A transgender woman was part of a group of eight women who recently applied to fill roles in Catholic ministries that are currently reserved for men. The group, called Toutes Apôtres! (All Apostles!) is part of a new wave of French Catholic feminism.
The first application took place on May 25th, when Anne Soupa, a cisgender woman, sent in an unsolicited application to become the Archbishop of Lyon, an office vacant since Cardinal Philippe Barbarain resigned following charges he covered up child sexual abuse, Crux reported.
Following Soupa’s application, seven more women, including Loan Rocher, a transgender woman, sent in applications to become bishops, priests, deacons, nuncios, and preachers. These women then formed the new advocacy coalition, “Toutes Apôtres!”, which describes itself as:
“. . . promoting equality in Catholicism for all baptized regardless of their gender, marital status, profession or sexual orientation, and the organization is composed of women throughout France and beyond.”
In response to their applications, the Vatican’s ambassador to France, Archbishop Celestino Migliore, scheduled individual, sit-down meetings with four of the women. The three who did not receive offers of meetings had not put phone numbers on their applications.
On August 29th, inspired by the French women’s efforts, Voices of Faith, an international organization of Catholic women, hosted an online discussion titled, “Empowering Women to Unlock Their Vocation,” which featured the eight women. The discussion included a variety of viewpoints and more than 250 participants from all over the globe attended.
Greater inclusion of the LGBTQ community in the church was one of the topics discussed, along with women’s ordination and an increase in the number of women in Catholic leadership. Crux reported:
“Speaking of her personal experience, Rocher said that for the past 12 years she has been ‘a transgender female and believer,’ and strives to help people through spiritual healing learn to love one another without judgement, ‘but they don’t find this absence of judgement in their Church.’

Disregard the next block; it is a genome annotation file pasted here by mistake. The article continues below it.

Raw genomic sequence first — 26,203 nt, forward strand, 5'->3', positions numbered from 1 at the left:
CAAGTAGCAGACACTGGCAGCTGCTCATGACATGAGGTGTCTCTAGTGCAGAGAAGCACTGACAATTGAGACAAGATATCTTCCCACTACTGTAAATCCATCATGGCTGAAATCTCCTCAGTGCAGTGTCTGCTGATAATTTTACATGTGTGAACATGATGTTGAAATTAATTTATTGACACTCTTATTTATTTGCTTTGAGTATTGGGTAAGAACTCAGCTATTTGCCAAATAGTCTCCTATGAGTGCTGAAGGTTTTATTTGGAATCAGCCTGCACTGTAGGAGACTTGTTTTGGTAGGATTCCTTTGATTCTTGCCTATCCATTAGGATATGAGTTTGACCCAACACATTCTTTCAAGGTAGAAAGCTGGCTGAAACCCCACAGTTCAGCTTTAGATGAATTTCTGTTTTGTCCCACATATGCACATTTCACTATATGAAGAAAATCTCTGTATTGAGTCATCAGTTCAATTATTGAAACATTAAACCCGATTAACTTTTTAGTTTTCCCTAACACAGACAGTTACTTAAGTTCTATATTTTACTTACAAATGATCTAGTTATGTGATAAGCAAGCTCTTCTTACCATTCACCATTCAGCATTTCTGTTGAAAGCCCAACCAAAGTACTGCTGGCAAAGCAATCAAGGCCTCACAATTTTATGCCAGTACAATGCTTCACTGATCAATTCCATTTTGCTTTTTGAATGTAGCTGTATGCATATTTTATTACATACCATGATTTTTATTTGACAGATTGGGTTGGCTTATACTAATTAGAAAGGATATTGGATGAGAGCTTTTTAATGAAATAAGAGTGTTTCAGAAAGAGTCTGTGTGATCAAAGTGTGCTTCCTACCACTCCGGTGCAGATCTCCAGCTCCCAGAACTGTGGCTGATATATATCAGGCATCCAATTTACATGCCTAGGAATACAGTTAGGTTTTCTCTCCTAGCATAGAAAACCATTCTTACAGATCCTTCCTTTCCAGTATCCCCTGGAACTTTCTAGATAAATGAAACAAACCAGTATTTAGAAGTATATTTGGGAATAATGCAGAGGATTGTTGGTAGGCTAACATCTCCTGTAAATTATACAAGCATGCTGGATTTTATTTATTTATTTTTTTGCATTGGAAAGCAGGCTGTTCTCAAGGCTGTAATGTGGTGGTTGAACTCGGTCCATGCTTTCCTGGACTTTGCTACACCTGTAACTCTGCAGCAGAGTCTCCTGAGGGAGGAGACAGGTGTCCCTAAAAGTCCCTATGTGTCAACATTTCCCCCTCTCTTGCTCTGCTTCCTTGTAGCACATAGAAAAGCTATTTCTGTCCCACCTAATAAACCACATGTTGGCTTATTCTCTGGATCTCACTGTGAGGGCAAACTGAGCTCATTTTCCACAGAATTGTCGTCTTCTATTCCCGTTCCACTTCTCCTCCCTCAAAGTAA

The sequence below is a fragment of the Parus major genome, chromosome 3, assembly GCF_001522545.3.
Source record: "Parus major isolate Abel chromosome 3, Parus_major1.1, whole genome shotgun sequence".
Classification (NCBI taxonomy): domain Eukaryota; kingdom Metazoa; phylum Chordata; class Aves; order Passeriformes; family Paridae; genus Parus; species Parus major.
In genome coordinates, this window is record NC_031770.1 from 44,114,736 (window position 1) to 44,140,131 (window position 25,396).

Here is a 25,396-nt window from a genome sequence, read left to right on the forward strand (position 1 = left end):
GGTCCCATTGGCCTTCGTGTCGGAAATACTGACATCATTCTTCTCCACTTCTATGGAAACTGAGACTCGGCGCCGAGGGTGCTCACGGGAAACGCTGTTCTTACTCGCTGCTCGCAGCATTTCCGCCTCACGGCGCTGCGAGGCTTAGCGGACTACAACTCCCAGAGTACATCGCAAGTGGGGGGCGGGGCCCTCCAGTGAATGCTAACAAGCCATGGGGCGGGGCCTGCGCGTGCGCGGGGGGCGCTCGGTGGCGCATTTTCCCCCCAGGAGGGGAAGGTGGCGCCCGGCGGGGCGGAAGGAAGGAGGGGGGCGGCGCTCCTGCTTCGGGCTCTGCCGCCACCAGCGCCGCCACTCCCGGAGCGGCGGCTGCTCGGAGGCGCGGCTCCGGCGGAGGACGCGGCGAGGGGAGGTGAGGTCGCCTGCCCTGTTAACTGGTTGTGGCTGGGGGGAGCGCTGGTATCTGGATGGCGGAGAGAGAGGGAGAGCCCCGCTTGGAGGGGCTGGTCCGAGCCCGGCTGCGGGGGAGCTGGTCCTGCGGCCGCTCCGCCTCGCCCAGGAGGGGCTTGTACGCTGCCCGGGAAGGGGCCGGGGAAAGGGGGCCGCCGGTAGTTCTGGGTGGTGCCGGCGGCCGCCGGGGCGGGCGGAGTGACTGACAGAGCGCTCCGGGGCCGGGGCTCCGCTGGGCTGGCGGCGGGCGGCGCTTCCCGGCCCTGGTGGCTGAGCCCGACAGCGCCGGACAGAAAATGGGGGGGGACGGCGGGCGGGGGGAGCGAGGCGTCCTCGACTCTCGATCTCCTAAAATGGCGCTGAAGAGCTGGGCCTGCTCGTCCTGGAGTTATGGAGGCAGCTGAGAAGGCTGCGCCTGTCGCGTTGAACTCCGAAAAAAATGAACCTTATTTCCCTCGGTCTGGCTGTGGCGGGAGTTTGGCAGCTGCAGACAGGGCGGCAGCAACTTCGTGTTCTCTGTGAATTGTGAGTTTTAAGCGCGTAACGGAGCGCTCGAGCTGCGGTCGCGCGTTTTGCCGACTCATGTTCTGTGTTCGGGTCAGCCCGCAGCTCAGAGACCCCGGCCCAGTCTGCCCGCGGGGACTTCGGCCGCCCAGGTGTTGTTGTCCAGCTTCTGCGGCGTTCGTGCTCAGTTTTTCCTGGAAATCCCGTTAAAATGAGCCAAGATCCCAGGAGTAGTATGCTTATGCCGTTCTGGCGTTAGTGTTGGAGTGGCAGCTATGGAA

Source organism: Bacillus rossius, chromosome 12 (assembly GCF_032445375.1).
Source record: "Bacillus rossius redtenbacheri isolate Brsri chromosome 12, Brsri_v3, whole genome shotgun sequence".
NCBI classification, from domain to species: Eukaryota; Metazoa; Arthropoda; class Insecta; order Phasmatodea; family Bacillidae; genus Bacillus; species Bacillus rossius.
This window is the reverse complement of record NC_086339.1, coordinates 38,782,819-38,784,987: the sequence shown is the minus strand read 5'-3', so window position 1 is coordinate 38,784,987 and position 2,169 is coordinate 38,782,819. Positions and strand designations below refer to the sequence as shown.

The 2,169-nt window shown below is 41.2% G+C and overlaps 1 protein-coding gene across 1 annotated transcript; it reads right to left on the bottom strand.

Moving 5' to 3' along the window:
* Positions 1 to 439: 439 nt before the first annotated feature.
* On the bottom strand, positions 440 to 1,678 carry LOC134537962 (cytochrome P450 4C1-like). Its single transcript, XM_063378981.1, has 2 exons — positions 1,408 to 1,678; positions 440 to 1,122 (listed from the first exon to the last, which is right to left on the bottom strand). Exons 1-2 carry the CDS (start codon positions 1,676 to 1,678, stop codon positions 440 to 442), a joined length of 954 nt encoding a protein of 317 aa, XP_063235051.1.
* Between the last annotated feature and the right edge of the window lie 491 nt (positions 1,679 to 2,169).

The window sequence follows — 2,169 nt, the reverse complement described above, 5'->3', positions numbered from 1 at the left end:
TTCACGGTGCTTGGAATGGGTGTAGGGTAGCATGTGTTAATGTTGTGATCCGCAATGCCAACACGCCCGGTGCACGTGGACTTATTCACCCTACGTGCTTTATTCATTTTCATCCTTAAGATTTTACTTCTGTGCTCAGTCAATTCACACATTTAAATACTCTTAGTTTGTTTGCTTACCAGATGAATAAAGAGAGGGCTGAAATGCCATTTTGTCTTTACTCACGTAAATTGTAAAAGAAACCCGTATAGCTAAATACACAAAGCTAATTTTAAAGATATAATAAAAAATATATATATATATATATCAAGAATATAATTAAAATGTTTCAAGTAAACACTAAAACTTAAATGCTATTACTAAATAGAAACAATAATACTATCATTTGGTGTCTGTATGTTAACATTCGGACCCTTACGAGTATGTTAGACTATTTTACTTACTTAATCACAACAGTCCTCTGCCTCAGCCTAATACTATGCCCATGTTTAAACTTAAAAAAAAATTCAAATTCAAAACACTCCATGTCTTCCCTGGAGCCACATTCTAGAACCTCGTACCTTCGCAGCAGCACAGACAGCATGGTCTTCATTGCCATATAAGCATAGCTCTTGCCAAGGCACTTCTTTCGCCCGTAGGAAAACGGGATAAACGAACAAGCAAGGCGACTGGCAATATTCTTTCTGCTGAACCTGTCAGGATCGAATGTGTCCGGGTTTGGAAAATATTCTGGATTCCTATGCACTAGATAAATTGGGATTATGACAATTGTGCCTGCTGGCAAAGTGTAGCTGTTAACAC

“‘I can keep my faith in Christ, but for many like me it’s not possible because they are not in the Church. I want to build bridges, ties, so that borders and walls might disappear,’ she said.
“‘For 12 years I’ve been a transgender female and I want to tell the Church to open all doors and windows. The Church is universal. There are walls that divide people into categories,’ she said, voicing her desire to help others ‘spread love around the world.'”
Similar themes from the other women abounded. Marie-Automne Thépot, who also applied to be a deaconess, said that as a deaconess, she “want[s] to participate in bringing a Church that is joyful, that’s plural, and … make room for everyone to spread the Gospel in the world.” The women in the discussion expressed a “richness of diversity,” as many of them came from different backgrounds and had different viewpoints on what exactly must be done to forward women’s inclusion.
Soupa, who began this movement with her first application, stated that she hopes that “this will be the start of something big.” The meetings with Migliore, the discussion between and among Catholic women on the subject of women’s inclusion, and the new coalition to forward the inclusion of “all apostles” are all signs of the hopeful sparks of determination towards a more universally inclusive Church. Lastly, a transgender woman applying to be a deacon is an important landmark for the church, since universal inclusion cannot be complete without the LGBTQ community.
—Madeline Foley, New Ways Ministry, September 29, 2020